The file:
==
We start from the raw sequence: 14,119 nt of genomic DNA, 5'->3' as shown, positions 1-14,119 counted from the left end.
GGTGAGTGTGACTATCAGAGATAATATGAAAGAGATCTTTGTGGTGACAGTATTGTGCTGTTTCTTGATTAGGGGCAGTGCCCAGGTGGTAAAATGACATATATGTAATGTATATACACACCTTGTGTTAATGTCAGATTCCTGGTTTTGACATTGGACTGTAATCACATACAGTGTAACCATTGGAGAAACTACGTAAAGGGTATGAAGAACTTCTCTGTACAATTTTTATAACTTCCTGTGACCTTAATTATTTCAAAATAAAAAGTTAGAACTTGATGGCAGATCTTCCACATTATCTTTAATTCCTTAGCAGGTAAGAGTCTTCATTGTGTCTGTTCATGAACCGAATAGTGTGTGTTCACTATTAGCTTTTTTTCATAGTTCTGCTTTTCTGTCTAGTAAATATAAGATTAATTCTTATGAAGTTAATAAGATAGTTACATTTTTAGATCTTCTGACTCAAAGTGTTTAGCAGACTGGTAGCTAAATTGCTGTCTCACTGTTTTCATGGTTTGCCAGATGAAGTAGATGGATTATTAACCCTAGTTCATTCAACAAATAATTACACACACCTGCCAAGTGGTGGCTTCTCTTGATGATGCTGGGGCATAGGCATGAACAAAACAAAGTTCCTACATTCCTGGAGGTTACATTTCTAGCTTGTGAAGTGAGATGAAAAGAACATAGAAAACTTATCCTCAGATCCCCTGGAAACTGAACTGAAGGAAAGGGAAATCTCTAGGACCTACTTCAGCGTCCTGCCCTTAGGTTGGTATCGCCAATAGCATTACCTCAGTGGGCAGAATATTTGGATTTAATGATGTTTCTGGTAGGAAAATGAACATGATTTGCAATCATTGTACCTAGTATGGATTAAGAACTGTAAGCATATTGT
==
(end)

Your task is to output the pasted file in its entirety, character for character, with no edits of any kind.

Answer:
We start from the raw sequence: 14,119 nt of genomic DNA, 5'->3' as shown, positions 1-14,119 counted from the left end.
GGTGAGTGTGACTATCAGAGATAATATGAAAGAGATCTTTGTGGTGACAGTATTGTGCTGTTTCTTGATTAGGGGCAGTGCCCAGGTGGTAAAATGACATATATGTAATGTATATACACACCTTGTGTTAATGTCAGATTCCTGGTTTTGACATTGGACTGTAATCACATACAGTGTAACCATTGGAGAAACTACGTAAAGGGTATGAAGAACTTCTCTGTACAATTTTTATAACTTCCTGTGACCTTAATTATTTCAAAATAAAAAGTTAGAACTTGATGGCAGATCTTCCACATTATCTTTAATTCCTTAGCAGGTAAGAGTCTTCATTGTGTCTGTTCATGAACCGAATAGTGTGTGTTCACTATTAGCTTTTTTTCATAGTTCTGCTTTTCTGTCTAGTAAATATAAGATTAATTCTTATGAAGTTAATAAGATAGTTACATTTTTAGATCTTCTGACTCAAAGTGTTTAGCAGACTGGTAGCTAAATTGCTGTCTCACTGTTTTCATGGTTTGCCAGATGAAGTAGATGGATTATTAACCCTAGTTCATTCAACAAATAATTACACACACCTGCCAAGTGGTGGCTTCTCTTGATGATGCTGGGGCATAGGCATGAACAAAACAAAGTTCCTACATTCCTGGAGGTTACATTTCTAGCTTGTGAAGTGAGATGAAAAGAACATAGAAAACTTATCCTCAGATCCCCTGGAAACTGAACTGAAGGAAAGGGAAATCTCTAGGACCTACTTCAGCGTCCTGCCCTTAGGTTGGTATCGCCAATAGCATTACCTCAGTGGGCAGAATATTTGGATTTAATGATGTTTCTGGTAGGAAAATGAACATGATTTGCAATCATTGTACCTAGTATGGATTAAGAACTGTAAGCATATTGT